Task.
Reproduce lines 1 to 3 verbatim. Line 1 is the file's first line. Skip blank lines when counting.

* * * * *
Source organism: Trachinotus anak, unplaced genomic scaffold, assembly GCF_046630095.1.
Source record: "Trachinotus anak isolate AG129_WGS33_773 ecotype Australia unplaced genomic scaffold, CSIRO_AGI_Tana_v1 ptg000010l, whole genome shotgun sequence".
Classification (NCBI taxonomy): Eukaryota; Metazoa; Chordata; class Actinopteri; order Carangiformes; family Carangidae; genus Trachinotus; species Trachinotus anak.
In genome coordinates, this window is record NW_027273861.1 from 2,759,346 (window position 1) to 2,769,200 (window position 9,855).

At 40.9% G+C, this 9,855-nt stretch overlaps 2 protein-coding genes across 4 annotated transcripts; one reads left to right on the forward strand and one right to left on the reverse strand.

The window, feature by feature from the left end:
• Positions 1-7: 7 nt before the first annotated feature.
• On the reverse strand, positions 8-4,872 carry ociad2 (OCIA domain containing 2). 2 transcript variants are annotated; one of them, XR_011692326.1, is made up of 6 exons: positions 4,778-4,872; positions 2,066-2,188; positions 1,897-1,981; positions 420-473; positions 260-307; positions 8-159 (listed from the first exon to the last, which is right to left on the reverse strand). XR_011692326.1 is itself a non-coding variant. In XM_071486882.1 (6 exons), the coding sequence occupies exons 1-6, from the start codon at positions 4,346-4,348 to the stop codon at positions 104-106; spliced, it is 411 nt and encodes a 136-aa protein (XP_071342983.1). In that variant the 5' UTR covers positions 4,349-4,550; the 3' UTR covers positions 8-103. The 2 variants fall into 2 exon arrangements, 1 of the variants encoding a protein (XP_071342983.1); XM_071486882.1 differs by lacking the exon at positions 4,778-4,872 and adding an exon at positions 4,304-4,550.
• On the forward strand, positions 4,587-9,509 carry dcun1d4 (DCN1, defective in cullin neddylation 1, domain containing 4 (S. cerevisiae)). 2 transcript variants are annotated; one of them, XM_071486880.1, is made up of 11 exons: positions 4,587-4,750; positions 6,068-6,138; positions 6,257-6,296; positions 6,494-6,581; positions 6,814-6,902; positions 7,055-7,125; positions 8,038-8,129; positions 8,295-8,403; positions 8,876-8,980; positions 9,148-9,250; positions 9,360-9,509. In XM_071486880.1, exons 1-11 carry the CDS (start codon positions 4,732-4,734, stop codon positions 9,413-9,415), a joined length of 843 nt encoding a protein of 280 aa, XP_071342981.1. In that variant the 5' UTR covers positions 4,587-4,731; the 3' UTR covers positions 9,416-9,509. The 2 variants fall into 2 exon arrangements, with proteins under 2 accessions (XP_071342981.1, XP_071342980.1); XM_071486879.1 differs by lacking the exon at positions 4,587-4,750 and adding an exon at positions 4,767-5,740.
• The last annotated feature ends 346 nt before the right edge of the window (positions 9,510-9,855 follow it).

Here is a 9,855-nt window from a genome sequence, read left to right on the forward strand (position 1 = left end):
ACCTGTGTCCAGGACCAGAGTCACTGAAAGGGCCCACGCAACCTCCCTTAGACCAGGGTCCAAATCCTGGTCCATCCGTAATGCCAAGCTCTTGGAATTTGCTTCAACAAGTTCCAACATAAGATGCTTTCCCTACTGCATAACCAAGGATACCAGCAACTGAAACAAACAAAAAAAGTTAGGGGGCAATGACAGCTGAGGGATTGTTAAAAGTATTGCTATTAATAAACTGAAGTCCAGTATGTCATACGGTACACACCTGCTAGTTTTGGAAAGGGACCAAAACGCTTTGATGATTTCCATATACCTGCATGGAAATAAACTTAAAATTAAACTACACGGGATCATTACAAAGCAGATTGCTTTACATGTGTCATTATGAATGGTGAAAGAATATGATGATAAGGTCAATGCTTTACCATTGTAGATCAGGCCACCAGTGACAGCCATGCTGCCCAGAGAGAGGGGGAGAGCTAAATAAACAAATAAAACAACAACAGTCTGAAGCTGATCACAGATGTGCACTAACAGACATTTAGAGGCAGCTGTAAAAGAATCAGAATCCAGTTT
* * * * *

Source organism: Trachinotus anak, unplaced genomic scaffold, assembly GCF_046630095.1.
Source record: "Trachinotus anak isolate AG129_WGS33_773 ecotype Australia unplaced genomic scaffold, CSIRO_AGI_Tana_v1 ptg000010l, whole genome shotgun sequence".
Classification (NCBI taxonomy): Eukaryota; Metazoa; Chordata; class Actinopteri; order Carangiformes; family Carangidae; genus Trachinotus; species Trachinotus anak.